Monday, November 20, 2017

Service Assured: No Broadbandits Here!

Providing Ethernet services is usually never easy, and configuring them can be a wild west shootout. Sometimes services don't always burn-in as intended. On other occasions, factory configurations become field modifications. Even if everything goes perfectly at installation, problems can occur when services are upgraded. Pushing the gas pedal on a 10G link to 40G and beyond may bring to light fiber characterization issues you weren't prepared to deal with. Back reflectance values in the network that were once tolerable, are now stealing your valuable packets.

Well, I have good news for you. New devices and applications make it easier to not only verify the speeds of an Ethernet link and check for packet stability, you can maintain SLAs with greater efficiency and visibility.

Let's take a look at three products that further simplify service assurance and verification testing.

The EX1 from EXFO is an elegantly simple device that should become to the telecom service technician what the Non-Contact Voltage Tester is to the electrician. Use the EX1 paired with an Android device to qualify broadband connections delivered to both resident and business Ethernet customers. This platform will soon be available for iOS as well, and it allows service providers to quickly validate delivery of full line rate Gigabit Ethernet speeds to their subscribers.

The on-board power of the EX1 is a field-programmable gate array (FPGA) circuit that provides an open-platform. This is a critical feature that will help the EX1 keep pace and provide reliable results for years to come. This tester also features a partnership with the industry-leading Speedtest by Ookla, which provides a simple, easy-to-read interface you can share with your customers.

The EX1 is capable of hosting EXFO's Active Verifier Virtual Network Functions (VNF) to deliver a complete level 3 to level 7 service assurance solution. When activated, the Verifier VNF can offer a suite of more than 140 performance tests for the EX1 including Y.1564, IP connectivity, VoIP qualification, internet experience and more.

Furthermore, the EX1 can be left on site for temporary troubleshooting, or permanently deployed as a fixed performance endpoint that continuously reports on network and service performance. The cost of leaving the device behind might certainly be less than rolling a truck with a service technician qualified to troubleshoot Ethernet links.

The next product fits a wider range of applications. Are you transitioning your network from legacy technologies over to Ethernet? We know a device that can replace up to 8 sleepy, older test sets with a new one capable of verifying up to 10G Ethernet. Utilities, municipalities, E911, data centers and service providers alike can benefit from the power packed into Greenlee's DataScout® 10G.

The 10G can test multiple services simultaneously including Ethernet, DS0 (TIMS), DS1, DS3, T1, DDS and more. There is a separate unit capable of DDS, but all other services can reign on one device with easily navigated menus on a 7 inch color touchscreen. The 10G is fast, and it powers up 3 times faster than competitive devices.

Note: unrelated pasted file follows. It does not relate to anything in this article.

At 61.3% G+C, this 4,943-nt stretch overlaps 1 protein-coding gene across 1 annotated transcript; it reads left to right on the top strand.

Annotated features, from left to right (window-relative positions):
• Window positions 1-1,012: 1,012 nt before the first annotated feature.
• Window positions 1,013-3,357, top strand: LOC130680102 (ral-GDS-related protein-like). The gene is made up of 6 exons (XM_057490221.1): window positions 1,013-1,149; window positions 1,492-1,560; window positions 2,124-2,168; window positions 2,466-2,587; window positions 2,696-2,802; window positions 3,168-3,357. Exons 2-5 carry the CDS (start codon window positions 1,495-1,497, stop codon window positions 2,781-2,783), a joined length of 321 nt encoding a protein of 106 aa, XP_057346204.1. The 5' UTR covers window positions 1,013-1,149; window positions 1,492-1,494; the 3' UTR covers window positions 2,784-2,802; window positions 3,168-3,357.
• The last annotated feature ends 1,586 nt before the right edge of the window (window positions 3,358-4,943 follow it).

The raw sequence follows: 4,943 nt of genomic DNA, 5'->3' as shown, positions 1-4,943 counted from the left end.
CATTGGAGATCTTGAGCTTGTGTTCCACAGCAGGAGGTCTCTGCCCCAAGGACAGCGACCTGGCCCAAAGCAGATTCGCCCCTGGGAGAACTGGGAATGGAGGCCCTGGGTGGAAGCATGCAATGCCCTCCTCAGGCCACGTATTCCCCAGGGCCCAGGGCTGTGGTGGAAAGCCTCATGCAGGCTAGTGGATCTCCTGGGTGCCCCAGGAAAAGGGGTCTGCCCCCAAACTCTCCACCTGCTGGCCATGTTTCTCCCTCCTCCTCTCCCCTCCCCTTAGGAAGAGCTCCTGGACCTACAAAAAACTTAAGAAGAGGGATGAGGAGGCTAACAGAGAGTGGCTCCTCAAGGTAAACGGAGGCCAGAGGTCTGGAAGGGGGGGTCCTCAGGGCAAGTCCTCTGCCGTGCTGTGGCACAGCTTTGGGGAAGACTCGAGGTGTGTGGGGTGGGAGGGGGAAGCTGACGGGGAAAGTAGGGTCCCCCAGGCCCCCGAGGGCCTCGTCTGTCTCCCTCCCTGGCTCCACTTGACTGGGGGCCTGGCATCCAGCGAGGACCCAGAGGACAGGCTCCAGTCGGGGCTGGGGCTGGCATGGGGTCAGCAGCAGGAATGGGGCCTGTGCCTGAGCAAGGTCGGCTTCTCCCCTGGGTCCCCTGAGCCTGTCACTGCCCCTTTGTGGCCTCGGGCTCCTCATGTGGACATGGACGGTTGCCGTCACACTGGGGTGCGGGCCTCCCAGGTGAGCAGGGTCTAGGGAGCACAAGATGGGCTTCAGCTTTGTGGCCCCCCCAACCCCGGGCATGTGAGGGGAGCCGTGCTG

It is a tablet-based design that comes loaded with standard applications including a web browser, email, document viewer and more. You can control the DataScout® 10G remotely via bluetooth, or a standard web browser. This instrument is also proudly designed, manufactured and supported in the United States.

Finally, I would like to discuss a powerful application that can pay dividends for those who take advantage.

Technicians who maintain Service Level Agreements (SLAs) undergo significant amounts of training to understand ITU-U Y.1564 and RFC 6349. Not only for commissioning services, but monitoring key performance indicators (KPIs) is a significant challenge in our industry. In a highly volatile world of mergers and acquisitions, lit service providers must juggle deployment standards when new networks come online. If the goal of a merger is continued sales growth, how can you ensure that your new technicians are fully trained in periods of explosive growth? Meet iSAM.

As a leader in test and verification equipment, EXFO is no stranger to designing simple GUIs and platforms that put time back into a technician's day. EXFO's iOLM interface revolutionized how OTDR traces are performed, and many competitors today offer link mapping integration. iSAM is another innovation for Ethernet Service Activation, and is available for multiple EXFO platforms.

Designed for end-to-end validation of layer-2/-3 and TCP layer-4 services, iSAM handles everything from GigE to 100 GigE in a simple 3-step process. That simplified process translates to a reduced test time of up to 10x, thus increasing the number of tests that can be done in a day's work. With service turn-ups and assurance testing that takes less time, service providers can take advantage of the greater revenues resulting from better service.

So don't forget, old singlemode fiber is out there. 100 GbE is going to find your macrobends and your high back reflectance that may not effect 10 Gig. Or are there issues with the networking equipment causing jitter? These problems are out there today to rob your network of valuable packets and performance. Find those hidden Broadbandits before they cause damage to your valuable services.

Wednesday, November 1, 2017

The #2 Pencil of Fiber Testing

Don't Take Fiber Launch Boxes For Granted

How often were we reminded to use only a #2 pencil when taking a standardized test? How ridiculous did it seem that instructors thought we would use anything but a #2 pencil? Not only would we bring our #2 pencils, but we would make sure we had at least one fully sharpened backup. Inevitably, the first circle would spell doom for a weak tip no matter how well you thought it was sharpened.

Many of us can still recite the litany of requirements for test taking. We've heard them so often, they're etched into our minds and our culture.